By Brad Farberman; photos by Max Flatow for The New York City Jazz Record
Drummer Matt Wilson is not complaining. After all, he has gigs, an excellent new album about to come out and even his own radio show. Each Tuesday in February and March on WBGO, Playdate with Matt Wilson will broadcast live jazz recorded by the station between 1985-2000. When listing his latest associates, Wilson reveals that last January, for instance, he played in a Butch Warren-led quartet that also featured pianist Freddie Redd... And in the span of one recent year, he played with both pianist Junior Mance and Sonic Youth guitarist Thurston Moore. "And it was all great," says Wilson. "You know, to me, it's like, they're all great musicians that welcome it in different ways. So, wow. It's pretty damn lucky. Just to be getting to do this is really great." Wilson's Christmas Tree–O is at Jazz Standard Dec. 17th-18th.
Interview: IKUE MORI
By Kurt Gottschalk; photo by Scott Irvine / Courtesy of Ikue Mori
Ikue Mori moved from Tokyo to New York in 1977, just as punk and its NYC antithesis No Wave were gaining a foothold in the city. With the band DNA (with Arto Lindsay and Tim Wright), she helped to define the nascent lyrics-and-noise movement; the trio was one of four bands to be selected by producer Brian Eno for the seminal No New York compilation. In the '80s, she began pursuing more fully improvised music and made her mark on early Downtown experiments with her unusual choice of playing drum machines. In the year 2000, she began playing laptop, but still retaining a signature sound as a percussionist. She has also worked in graphic design and computer animation and recently has been making films with dolls and sets she constructs herself. While she works with an intentionally limited sonic palette, she is an extraordinarily sensitive listener and often appears with the finest improvising musicians of America and Europe, a short selection of which includes Fred Frith, Evan Parker, Jim Staley and John Zorn, as well as her bands Mephista and Phantom Orchard. Mori is at The Stone Dec. 17th-22nd, 25th and 27th in various contexts.
Artist Feature: IVO PERELMAN
By Ken Waxman; photo by Peter Gannushkin
A Violent Dose of Anything is just one of the 13 CDs saxophonist Ivo Perelman has released during the past two years. Says Perelman, who has put out about four dozen discs since he started recording in 1989: "I have to record when I feel something boiling up inside me, when I feel particularly strong in my sax playing and I'm exploring things differently. I realize I'm at the next plateau of my creating and I want to put it in front of the public." Perelman is at ShapeShifter Lab Dec. 13th.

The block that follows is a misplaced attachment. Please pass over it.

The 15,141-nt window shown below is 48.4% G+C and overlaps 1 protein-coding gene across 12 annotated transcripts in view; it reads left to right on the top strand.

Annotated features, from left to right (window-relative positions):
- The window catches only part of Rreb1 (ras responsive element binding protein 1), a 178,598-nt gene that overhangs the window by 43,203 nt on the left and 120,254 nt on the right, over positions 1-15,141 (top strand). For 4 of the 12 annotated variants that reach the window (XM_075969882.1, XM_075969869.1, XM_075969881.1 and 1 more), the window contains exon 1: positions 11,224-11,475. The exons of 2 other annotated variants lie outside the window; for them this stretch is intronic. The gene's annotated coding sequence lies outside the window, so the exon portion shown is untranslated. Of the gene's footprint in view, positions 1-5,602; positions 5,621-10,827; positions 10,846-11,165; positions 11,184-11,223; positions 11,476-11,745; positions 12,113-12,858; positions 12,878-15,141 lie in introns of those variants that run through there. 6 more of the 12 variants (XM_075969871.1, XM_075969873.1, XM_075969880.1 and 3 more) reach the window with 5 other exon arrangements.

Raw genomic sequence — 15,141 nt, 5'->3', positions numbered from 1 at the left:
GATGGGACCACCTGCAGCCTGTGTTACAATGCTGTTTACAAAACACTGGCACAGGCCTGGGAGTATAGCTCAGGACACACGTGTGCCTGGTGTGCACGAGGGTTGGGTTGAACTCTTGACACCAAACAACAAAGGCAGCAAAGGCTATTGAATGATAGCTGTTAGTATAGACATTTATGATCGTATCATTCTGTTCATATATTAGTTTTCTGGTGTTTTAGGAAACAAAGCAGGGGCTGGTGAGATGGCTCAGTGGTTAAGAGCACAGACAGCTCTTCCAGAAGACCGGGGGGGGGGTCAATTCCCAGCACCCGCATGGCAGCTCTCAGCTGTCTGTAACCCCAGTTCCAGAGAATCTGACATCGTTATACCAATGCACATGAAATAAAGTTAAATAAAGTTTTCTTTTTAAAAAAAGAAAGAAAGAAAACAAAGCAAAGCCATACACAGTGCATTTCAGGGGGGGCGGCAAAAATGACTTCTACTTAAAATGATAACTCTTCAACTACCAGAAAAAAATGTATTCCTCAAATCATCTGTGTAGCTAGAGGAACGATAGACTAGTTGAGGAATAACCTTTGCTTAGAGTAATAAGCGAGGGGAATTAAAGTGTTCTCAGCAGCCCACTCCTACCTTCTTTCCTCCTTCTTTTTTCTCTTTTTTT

Encore: JOEL PRESS
By Katie Bull
During his decades in Boston, where he relocated to in the '70s, saxophonist Joel Press conducted jam sessions that became the talk of the New England jazz community, garnering his home in Newton the title of "The Institute". Press is infusing the New York scene with a richly layered sound rooted in tradition. No wonder the next generation of players is lining up for his sets at Smalls: the "Institute" is here! Press is at Smalls Dec. 20th.
Lest We Forget: JOHN HICKS
By Donald Elfman
John Hicks was the choice of artists, critics and audiences. Amazingly creative and both fully receptive and responsive to those with whom he played, Hicks was a first-call pianist in a wide variety of groups - from big band to trio and from swing and hardbop to new music and avant garde. A Hicks tribute is at La Maison d'Art Dec. 20th.
Megaphone: Into The Zone
By Ryan Keberle
Virtuosity and complexity have been hallmarks of modern jazz since the beginning of the music's history... However, when these complexities and virtuosic demonstrations form the focal point of the performance at the expense of musicality, it can make for an esoteric form of music, which, often times, leaves the average listener out in the cold. Keberle is at Jazz Standard Dec. 1st with Maria Schneider, Zankel Hall Dec. 7th with Miguel Zenón, Manhattan School of Music Dec. 12th as a leader and Brooklyn Conservatory of Music Dec. 14th with Paul Carlon.
Record Label Spotlight: RARENOISE
By Kurt Gottschalk
God forbid, wrote Thomas Jefferson, that our country should go 20 years without a rebellion, point being in a sense that the status quo must be upset from time to time even to remain just the status quo. Like social freedom, perhaps, musical freedom might need to be "refreshed from time to time with the blood of patriots and tyrants," its own history being its "natural manure." And so if one were to say that the London-based RareNoise is following a trail blazed in New York City some 25 years ago, it might be seen as a vital fertilization, not a retread but a sort of resuscitative flag waving. A label showcase is at ShapeShifter Lab Dec. 13th with One, Plymouth and Slobber Pup.
Special Feature: HOLIDAY GIFT GUIDE
Jazz gift suggestions of holiday CDs, DVDs, books, boxed sets and novelty items.